Gutting patents will stall medicine progress

Gutting patents will stall medicine progress

Congress could soon vote on legislation that would gut America’s intellectual property laws.

The bill isn’t just bad news for big pharmaceutical companies that hold lucrative patents. It’s terrible news for patients — medical research spending would dry up without strong patent protections. Americans could lose out on cures for cancer, heart disease, and other deadly chronic conditions.

The proposed law would target patented drugs sold through Medicare’s Part D prescription drug program. Right now, private insurance companies design Part D plans and sell them to seniors. The government provides some regulatory oversight and also subsidizes the plans to ensure seniors can afford their medicines. But for the most part, the government doesn’t interfere with insurers’ administrative decisions.

Insurers decide which drugs to include in each plan and how much to charge. Insurers also negotiate directly with drug companies for discounts.

The Medicare Negotiation and Competitive Licensing Act would give the government more control over Part D plans. The bill would require government officials, rather than insurers, to negotiate prices with pharmaceutical companies. If the government couldn’t obtain the price it wanted through one-side “negotiations,” the bill would allow the feds to seize a drug company’s patent. The government would then license the patent to another firm, which could manufacture a cheaper generic version of the medicine.

This extortionary behavior would cripple the entire medical research industry.

Pharmaceutical research is both risky and expensive. Accounting for the high failure rate of experimental drugs, it takes $2.6 billion to create a single new drug, on average. Only 12 percent of medicines tested in clinical trials ultimately make it to patients. Success is the exception, not the rule.

Patent protections give drug companies a reason to make these risky investments. Patents prevent rival firms from manufacturing a generic until the initial drug has been on the market for a while. Drug companies invest in R&D because this window gives them a chance to recoup their investment.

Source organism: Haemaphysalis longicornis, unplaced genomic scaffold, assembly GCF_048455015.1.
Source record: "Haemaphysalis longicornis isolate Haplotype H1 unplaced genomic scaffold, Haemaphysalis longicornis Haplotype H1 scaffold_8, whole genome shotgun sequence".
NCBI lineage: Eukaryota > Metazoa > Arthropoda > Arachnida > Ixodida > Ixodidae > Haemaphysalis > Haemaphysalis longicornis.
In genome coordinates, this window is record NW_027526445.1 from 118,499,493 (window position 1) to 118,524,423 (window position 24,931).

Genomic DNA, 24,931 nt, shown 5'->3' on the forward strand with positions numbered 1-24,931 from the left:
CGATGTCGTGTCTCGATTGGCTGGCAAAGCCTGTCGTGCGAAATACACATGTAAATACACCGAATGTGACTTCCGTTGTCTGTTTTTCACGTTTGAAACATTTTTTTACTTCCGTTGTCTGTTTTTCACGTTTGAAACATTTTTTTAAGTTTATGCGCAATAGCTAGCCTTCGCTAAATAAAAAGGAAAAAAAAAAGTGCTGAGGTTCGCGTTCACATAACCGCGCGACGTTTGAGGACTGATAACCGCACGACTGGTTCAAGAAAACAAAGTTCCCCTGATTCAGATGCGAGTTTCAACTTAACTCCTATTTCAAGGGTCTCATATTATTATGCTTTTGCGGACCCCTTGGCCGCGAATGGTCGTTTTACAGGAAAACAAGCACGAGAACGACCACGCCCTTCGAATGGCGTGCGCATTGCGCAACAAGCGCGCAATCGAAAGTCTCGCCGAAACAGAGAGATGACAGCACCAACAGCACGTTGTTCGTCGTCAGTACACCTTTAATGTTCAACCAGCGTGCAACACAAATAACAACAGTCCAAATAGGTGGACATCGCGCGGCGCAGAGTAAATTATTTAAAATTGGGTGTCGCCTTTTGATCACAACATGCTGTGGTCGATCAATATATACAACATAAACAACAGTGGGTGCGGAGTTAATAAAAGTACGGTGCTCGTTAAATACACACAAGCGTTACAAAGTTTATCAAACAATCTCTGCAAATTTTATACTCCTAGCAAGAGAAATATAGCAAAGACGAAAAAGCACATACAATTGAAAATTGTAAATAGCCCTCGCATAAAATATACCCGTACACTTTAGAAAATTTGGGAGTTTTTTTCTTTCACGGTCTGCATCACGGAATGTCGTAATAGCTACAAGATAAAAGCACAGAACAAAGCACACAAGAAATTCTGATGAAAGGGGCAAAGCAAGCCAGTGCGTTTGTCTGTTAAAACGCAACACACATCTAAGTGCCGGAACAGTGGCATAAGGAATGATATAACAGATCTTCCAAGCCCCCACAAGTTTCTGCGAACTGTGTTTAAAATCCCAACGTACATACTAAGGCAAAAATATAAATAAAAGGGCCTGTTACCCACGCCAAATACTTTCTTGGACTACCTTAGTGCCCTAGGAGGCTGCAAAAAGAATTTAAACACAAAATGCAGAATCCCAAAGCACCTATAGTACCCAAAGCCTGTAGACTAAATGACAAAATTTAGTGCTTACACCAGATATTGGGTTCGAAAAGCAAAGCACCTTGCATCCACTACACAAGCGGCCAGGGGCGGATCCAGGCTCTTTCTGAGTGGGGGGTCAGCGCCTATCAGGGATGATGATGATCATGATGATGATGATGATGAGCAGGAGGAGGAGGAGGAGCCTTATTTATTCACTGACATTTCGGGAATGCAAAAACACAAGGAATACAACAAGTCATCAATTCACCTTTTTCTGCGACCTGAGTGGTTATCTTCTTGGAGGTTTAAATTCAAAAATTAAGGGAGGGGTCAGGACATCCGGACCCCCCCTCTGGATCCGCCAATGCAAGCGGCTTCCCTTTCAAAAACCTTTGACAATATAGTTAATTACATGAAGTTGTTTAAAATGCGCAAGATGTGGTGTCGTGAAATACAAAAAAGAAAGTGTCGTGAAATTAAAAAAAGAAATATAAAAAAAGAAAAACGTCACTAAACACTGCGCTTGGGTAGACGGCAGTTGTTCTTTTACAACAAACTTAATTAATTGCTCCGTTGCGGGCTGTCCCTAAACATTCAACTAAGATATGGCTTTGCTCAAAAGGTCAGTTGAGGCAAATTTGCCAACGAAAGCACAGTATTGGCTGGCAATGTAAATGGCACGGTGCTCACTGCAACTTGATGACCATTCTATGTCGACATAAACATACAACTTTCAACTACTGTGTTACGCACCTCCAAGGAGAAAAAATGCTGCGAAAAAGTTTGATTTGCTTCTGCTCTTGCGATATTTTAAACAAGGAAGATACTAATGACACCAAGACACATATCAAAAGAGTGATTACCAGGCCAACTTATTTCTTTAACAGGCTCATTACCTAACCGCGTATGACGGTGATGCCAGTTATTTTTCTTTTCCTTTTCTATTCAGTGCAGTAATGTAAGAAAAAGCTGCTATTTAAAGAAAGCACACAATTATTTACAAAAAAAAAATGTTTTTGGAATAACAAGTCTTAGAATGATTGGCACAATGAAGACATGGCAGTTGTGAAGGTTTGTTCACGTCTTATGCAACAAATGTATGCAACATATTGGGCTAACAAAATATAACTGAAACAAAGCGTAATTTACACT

The United States’ strong patent laws explain why we lead the world in drug development. Research and development investment in the United States spiked from just over $15 billion in 1995 to $65.5 billion in 2016. American startups attract three-quarters of the world’s biopharmaceutical venture-capital investments. By comparison, companies in the European Union attract just 14 percent of that funding.

Patients are living longer, healthier lives as a result of this investment. Since the 1990s, pharmaceutical advancements have contributed to a 26 percent decline in cancer deaths and an 88 percent drop in HIV/AIDS mortality rates. Cardiovascular deaths have been cut in half.

America’s economy is stronger for it, too. The biopharmaceutical industry supports more than 4.7 million jobs across the U.S. economy and adds $1.3 trillion to the economy.

Historically, lawmakers have recognized the importance of strong patent protections for these very reasons. They’ve condemned foreign governments — particularly the leaders of China, India, Brazil, and Thailand — for helping local firms steal American patents and unfairly freeload off of our research investment.

If Congress passes the Medicare Negotiation and Competitive Licensing Act, all of this will have been for naught. The federal government would have free reign to override patent protections. Investors will redirect their dollars to industries with higher profit margins and less uncertainty.

When R&D funding dwindles, so too will patients’ hopes for next-generation cures. The jobs associated with this research will be lost  and the countless patients who might have been cured will be out of luck.

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Nothing contained in this blog is to be construed as necessarily reflecting the views of the Pacific Research Institute or as an attempt to thwart or aid the passage of any legislation.